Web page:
by Roger Irwin
I was born on a farm in rural Mills
County, south of Malvern, Iowa, in 1941. My family
consisted of my Dad, Opal Irwin, my mom, Darlene and
several brothers and sisters. As I was growing up
there were two main events I looked forward to with
great anticipation every summer, the Mills County
Fair at Malvern and Iowa's Championship Rodeo at Sidney.
There were such large crowds and so much fun.
During my earlier years, Dad would take
us to Sidney in his 1934 Chevy. Often, we would go
on a Wednesday afternoon and watch the parade as it
went around the Town Square while rodeo participants
threw out candy for all of the children. After the
parade, our family enjoyed the picnic lunch Mom had
prepared for us to eat at the rodeo grounds. It usually
consisted of bologna sandwiches, chips, sweet pickles,
orange or grape pop and a bottle of Coca Cola. There
were no canned pop containers at that time or plastic
After our meal Dad would go to the ticket
office and get our tickets for the bleacher section.
Dad was given his change in silver dollars. Sometimes
Dad would give us each a silver dollar or Mom would
give us a dollar from her egg and cream money. Then
we would go through the area in front of the grandstand
where vendors had set up tents and tables with all
kinds of western merchandise displayed for sale.
Dad always enjoyed going to the penned
livestock area and seeing the wild horses, calves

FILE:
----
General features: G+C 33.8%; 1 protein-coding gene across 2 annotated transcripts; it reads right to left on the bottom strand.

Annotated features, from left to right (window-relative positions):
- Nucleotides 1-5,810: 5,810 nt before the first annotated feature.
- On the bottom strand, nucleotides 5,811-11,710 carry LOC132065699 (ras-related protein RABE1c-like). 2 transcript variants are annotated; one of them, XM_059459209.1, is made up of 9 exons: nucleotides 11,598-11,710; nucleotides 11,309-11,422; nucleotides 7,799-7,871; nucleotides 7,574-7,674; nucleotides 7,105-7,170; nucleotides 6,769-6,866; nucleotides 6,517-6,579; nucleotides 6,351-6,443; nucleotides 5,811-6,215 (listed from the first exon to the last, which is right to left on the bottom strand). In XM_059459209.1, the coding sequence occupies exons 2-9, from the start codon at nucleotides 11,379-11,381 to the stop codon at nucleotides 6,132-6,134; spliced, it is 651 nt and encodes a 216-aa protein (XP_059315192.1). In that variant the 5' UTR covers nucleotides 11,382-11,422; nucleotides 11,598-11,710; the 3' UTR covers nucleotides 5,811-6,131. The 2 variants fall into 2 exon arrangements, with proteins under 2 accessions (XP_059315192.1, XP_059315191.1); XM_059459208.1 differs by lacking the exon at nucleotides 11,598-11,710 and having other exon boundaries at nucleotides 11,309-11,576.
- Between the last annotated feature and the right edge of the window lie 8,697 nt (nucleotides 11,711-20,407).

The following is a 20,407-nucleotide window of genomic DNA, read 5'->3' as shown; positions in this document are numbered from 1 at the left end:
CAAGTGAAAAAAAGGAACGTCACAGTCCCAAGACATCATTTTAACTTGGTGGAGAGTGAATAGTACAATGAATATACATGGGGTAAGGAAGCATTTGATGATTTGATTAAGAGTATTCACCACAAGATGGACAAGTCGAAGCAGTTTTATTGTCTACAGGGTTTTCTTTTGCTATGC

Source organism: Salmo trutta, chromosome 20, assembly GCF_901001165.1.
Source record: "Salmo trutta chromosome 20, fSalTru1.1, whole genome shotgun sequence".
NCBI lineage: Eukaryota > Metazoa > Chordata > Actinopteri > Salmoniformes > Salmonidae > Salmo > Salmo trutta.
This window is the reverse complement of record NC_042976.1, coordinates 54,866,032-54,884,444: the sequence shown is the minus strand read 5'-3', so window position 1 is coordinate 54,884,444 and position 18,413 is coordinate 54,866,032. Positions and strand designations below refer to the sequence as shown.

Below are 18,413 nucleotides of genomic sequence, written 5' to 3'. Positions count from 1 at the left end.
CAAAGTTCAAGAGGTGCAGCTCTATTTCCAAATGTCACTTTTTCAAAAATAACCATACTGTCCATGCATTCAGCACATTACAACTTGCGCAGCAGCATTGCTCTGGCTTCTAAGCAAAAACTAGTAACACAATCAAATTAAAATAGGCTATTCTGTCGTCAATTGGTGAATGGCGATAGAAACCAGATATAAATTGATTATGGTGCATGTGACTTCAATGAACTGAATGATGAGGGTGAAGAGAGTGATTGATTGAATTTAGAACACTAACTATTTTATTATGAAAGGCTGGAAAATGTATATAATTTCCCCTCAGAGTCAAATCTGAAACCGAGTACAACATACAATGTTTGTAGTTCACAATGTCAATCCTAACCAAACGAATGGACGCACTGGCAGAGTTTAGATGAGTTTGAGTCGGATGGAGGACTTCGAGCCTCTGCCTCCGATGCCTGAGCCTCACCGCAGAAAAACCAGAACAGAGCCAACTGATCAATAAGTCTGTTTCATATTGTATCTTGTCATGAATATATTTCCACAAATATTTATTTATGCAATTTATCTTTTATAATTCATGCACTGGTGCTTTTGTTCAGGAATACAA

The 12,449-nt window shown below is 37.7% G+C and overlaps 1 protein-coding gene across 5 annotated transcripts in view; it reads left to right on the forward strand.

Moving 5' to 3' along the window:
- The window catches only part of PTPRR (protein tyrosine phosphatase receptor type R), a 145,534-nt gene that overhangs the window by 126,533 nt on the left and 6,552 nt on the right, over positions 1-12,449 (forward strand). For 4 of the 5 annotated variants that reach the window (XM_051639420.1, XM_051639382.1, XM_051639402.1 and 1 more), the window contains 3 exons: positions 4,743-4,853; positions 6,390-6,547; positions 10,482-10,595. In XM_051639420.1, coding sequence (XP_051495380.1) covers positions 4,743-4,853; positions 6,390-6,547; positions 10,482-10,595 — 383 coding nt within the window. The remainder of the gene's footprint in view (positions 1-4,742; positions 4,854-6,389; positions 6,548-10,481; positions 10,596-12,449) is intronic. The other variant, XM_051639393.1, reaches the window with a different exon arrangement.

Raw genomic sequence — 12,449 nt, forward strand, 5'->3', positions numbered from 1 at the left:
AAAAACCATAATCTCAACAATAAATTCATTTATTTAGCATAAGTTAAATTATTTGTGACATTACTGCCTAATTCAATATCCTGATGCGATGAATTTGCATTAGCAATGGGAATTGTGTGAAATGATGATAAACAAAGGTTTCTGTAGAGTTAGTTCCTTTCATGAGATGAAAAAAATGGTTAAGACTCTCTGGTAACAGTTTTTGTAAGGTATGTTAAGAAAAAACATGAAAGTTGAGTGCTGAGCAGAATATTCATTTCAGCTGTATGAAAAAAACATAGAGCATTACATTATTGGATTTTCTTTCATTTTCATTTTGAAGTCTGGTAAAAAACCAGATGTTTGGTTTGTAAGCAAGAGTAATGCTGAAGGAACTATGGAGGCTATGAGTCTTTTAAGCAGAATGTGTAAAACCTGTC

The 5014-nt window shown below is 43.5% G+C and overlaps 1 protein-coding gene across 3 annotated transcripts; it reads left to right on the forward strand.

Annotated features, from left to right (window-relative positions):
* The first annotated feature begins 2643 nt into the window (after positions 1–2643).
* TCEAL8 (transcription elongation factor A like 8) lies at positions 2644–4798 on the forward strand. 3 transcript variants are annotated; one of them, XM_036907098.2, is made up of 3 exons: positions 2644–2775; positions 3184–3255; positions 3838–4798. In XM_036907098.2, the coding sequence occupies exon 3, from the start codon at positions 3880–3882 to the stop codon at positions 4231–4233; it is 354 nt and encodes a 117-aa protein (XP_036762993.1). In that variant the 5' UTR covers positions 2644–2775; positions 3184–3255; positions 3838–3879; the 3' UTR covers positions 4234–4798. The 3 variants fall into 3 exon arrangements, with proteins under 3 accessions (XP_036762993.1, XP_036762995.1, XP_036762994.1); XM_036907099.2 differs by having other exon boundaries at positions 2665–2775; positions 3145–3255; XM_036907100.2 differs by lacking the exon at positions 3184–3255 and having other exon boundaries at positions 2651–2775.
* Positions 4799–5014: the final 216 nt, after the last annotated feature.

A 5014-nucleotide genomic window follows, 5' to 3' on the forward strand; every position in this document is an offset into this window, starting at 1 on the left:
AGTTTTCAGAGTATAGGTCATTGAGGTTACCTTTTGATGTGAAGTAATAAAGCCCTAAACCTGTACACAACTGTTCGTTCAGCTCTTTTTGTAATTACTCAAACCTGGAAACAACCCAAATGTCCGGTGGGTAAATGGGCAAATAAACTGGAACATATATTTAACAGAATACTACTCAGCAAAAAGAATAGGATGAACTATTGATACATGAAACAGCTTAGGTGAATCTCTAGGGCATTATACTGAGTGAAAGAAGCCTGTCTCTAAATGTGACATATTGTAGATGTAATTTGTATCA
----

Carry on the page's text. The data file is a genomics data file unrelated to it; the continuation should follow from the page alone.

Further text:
and most famous were the Braham bulls. Dad would caution
us to watch were we stepped so as not to cut our foot
(or step into a pile of manure.)
We went through the food area with all
of the great smells of hamburgers and onions cooking.
It was a good thing we had eaten our lunch earlier
so we didn't have to spend 10 or 25 cents for those
While our parents were talking with
some friends, we kids were allowed to enter the land
of every kid's dream, the Carnival Midway. It was
exciting with all the flashing lights, sounds and
carnival people trying to entice people to play their
games. I liked to ride the bumper cars and Ferris
Wheel the best. It was wonderful when the Ferris Wheel
would stop with me at the top so I could see over
the entire rodeo grounds. Rides were 10 cents each,
so with my dollar, rides were ridden several times.
After all that excitement we entered
the grand stand and went directly to the bleacher
section. Dad told us to sit down and behave. We did
so without hesitation or argument because we knew
if we didn't, justice would be served later.
The grand entry was awesome with so
many mounted cowboys, cowgirls, trick riders, local
riders and the clowns, who often rode mules, who gave
us a review of the main events to follow.
After a long and exciting day, we arrived
home around 11 p.m. or so, tired and grateful for
our parents for taking us to the Rodeo.
(Taken from a lettrer writen by Roger
Irwin to Robert Birkby.)